Travel

To Hell And Back: The aftermath of a Firestorm

Warrumbungle NP

 

 

“The fire developed into a fully-fledged fire thunderstorm,” and was “Absolutely ferocious.”

This is how two fire experts described the firestorm that devastated Warrumbungle NP and surrounds on 12 January 2013. Fifty-three houses were destroyed as well as countless native animals. It was truly a disaster on all fronts.

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That was five years ago now. What has become of the landscape, the animals and the people? As you enter the Park from the east, a short walk out to Whitegum Lookout will give you a clue about the ferocity of the fires and the ability of nature to recovery from devastation.

 

There are signs warning you that ‘trees may fall’. And yes, it doesn’t take long before the evidence of fallen trees is revealed. With a typical deep blue sky of western NSW, a forest of blackened skeletons reaches upwards. Nature is fighting back as the new growth provides a carpet of green and yellow about two metres high.

 

Some trees seem to have escaped the fires unharmed and others have been decimated. It is quiet until the silence is broken by the sound of cockatoos in the distance. There are more birds as you drive further into the Park. The kangaroos are definitely back in the numbers you used to expect.

 

Slowly, as the plants regenerate, the birds are returning; as well as the animals. Down at the main campground at Camp Blackman, you could be excused for forgetting there was a fire there not so long ago. The trees are full, there are ’roos grazing on the lawns and plenty of people camping.

 

You stop at the information notice welcoming you to camp and realise that it is difficult to read the full sign. The lower edge of the welcome sign has been burnt by the 2013 fire and this is a stark reminder of the disaster that stuck. The original visitors’ centre was levelled in the fires, as were many of the walkways and viewing platforms around the Park.

 

The visitors’ centre now operates out of a demountable building at Camp Blackman. The amenities there were spared, so camping continues as before. Backpackers in rental campervans don’t realise the recent fire history. And that is a good thing – as the Warrumbungles is open for business.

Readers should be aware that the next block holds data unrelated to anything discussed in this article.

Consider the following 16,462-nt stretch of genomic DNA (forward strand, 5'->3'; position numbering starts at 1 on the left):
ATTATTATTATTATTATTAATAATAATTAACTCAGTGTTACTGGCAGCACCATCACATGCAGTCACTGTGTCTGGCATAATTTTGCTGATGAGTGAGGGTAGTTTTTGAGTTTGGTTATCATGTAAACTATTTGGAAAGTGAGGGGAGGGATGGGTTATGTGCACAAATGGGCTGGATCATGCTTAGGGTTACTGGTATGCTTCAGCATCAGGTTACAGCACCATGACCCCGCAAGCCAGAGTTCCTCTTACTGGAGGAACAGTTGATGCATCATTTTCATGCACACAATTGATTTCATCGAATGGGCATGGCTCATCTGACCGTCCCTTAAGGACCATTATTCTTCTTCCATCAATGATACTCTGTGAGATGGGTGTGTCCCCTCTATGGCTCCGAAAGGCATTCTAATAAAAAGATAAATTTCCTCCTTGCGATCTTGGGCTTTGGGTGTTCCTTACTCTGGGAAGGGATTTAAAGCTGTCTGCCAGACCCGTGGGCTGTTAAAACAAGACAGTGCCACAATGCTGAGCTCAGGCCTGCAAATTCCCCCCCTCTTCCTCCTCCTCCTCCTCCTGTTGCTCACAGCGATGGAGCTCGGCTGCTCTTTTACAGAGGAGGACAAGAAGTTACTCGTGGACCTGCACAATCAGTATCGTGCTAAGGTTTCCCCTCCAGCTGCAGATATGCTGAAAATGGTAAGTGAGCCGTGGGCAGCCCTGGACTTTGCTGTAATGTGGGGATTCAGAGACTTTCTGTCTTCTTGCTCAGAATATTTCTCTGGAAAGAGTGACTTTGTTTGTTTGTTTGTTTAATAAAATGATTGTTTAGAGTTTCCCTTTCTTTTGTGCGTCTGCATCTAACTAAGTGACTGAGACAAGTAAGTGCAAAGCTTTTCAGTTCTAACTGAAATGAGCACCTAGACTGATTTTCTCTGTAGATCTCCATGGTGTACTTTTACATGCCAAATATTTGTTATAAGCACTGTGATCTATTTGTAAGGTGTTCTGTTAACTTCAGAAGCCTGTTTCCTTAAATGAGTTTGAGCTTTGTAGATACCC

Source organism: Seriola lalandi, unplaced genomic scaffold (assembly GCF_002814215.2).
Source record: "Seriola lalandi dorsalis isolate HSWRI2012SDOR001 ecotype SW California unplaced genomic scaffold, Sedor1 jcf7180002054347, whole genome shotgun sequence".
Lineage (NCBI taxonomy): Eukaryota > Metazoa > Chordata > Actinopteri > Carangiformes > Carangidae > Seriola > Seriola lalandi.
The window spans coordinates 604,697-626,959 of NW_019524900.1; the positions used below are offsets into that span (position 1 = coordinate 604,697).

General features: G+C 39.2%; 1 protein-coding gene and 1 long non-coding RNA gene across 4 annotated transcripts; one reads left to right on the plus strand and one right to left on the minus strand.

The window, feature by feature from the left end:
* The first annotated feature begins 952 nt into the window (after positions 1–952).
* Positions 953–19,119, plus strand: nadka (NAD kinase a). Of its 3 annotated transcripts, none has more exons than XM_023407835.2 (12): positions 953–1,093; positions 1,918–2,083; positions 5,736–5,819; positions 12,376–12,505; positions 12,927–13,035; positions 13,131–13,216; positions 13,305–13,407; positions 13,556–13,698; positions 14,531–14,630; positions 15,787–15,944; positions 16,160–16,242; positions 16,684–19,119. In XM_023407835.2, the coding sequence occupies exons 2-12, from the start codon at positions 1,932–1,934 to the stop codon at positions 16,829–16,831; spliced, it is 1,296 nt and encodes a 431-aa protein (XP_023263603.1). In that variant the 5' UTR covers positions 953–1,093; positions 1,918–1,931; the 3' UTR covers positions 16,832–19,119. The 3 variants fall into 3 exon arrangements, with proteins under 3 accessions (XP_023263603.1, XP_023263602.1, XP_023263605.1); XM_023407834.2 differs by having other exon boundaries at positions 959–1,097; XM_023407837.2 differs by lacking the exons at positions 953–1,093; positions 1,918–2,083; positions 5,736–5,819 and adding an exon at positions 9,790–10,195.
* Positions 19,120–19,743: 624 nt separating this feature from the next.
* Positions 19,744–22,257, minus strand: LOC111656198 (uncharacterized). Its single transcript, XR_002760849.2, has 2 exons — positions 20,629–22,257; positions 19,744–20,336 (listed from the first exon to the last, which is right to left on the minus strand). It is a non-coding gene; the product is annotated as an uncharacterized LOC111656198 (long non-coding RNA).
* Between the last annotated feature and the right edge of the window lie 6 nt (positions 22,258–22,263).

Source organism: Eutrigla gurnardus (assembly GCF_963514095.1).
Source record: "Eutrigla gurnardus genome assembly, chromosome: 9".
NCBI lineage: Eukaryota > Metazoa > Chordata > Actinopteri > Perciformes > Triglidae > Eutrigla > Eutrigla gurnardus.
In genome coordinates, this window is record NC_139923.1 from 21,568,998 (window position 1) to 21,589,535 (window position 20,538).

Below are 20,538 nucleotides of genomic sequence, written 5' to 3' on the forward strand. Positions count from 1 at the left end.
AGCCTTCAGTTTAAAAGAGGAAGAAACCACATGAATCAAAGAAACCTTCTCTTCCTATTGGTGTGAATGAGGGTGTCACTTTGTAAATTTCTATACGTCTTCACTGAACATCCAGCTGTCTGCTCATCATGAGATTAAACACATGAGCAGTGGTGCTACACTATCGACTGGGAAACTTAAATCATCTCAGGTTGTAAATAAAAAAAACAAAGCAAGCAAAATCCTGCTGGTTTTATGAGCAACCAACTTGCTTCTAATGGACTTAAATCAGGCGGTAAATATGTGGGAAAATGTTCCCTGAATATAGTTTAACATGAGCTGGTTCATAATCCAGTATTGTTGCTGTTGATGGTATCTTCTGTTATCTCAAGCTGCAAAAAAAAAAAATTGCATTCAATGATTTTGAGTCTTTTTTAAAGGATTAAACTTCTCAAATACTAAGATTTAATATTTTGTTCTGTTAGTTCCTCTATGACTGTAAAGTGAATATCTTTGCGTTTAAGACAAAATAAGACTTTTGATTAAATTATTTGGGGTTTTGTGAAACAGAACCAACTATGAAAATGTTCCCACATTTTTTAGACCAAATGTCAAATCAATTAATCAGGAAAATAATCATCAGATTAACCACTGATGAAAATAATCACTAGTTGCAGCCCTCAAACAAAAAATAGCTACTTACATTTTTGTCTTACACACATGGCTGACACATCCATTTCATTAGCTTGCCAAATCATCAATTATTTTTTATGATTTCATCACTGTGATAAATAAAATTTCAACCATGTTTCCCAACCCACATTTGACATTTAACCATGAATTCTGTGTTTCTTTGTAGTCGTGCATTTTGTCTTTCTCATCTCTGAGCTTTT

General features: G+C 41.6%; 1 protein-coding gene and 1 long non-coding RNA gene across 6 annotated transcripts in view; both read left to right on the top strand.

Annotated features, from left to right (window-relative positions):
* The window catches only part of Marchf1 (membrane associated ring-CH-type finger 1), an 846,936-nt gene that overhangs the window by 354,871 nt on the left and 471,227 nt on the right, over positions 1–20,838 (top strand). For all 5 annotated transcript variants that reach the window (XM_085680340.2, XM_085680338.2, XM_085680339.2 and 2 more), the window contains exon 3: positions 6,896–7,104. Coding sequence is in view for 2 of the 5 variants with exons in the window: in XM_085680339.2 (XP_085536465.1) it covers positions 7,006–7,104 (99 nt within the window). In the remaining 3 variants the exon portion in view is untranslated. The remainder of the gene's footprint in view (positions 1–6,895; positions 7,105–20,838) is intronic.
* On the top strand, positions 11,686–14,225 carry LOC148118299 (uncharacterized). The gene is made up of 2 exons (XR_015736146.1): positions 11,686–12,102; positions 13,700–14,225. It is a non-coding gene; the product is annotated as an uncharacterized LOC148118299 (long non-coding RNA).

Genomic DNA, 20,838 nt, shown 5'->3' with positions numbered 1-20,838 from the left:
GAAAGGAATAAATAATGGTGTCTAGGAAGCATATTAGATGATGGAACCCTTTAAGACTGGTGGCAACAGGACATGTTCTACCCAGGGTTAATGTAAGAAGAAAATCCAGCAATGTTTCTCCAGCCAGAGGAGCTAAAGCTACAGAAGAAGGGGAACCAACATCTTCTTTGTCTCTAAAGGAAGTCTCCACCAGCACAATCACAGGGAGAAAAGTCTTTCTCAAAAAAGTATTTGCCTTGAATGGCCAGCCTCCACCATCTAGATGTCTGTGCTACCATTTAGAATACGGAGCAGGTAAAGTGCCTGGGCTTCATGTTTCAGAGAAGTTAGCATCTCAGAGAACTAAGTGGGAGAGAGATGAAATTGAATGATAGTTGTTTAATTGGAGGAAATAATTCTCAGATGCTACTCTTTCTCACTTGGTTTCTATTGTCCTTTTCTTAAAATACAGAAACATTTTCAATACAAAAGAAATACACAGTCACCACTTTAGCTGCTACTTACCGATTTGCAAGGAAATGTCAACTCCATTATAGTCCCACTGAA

The Warrumbungles has a landscape that time forgot. The tall volcanic spires rising out of the hills, the sheer cliffs all around; and the Breadknife rises 90m high but is only four metres wide in places. Four million years of volcanic activity has left a bizarre and chaotic skyline that is so worth visiting. The small kids amongst your group may be looking for dinosaurs, as the landscape seems so ancient. The older ones may be looking skywards at night, as these are some of the clearest night skies in the country.

 

The fires destroyed many of the old growth trees and hollow logs that were the homes to many birds and animals. As a way of growing these animal populations without the old forests, around 400 nesting boxes have been placed in the fire-affected areas.

 

To monitor how the animals and birds are using the boxes, a mobile device app (QuestaGame) has been developed into a game that you can download and play whilst in the Park. This will act as a treasure hunt for the kids (and adults) who will search for the nesting boxes. Each box has a unique number. Once uploaded, the details will give insights into the animal and bird numbers and whether/how they are increasing.

 

There is also a WarrumbungleSnap app, which encourages users to take photos at given points and share online. This will show how the Park is regenerating over time. Both apps can be installed before you get there. The QuestaGame can also be used in other locations.

 

There are plenty of walks in the Warrumbungles with the Grand High Tops being one of the best as you walk past tors, spires, dykes and bluffs within a few kilometres. This can be quite a challenging walk so it’s best done in the cooler months. There are tracks for walkers only, and others that allow bicycles.

 

The facilities at Camp Blackman are very good with hot/cold showers and flushing toilets. There are powered sites as well, so everyone is catered for. Although you don’t need a 4WD to visit the Warrumbungles, it is a great overnight stop as you travel the blacktop between the less-accessible spots.

 

Verdict

The Warrumbungles is a spot that should be on everyone’s bucket list as it has a unique landscape that will not disappoint. There is something for everyone including hardcore rock climbing, overnight hiking and more gentle walks and activities for the whole family. The only thing you can’t do in the Warrumbungles is 4WD… but hey, there is plenty more to do to keep you busy.

 

DESTINATION DETAILS

Nearest town: Coonabarabran (24km)

When to go: Spring is the ideal time as temperatures are mild and there are huge numbers of wildflowers in bloom.

Accommodation: Camp Blackman is the most popular spot, with many amenities. There are other quieter camping spots if you prefer.

Difficulty: Easy peasy – your Honda Civic will make it.

Further info: nationalparks.nsw.gov.au

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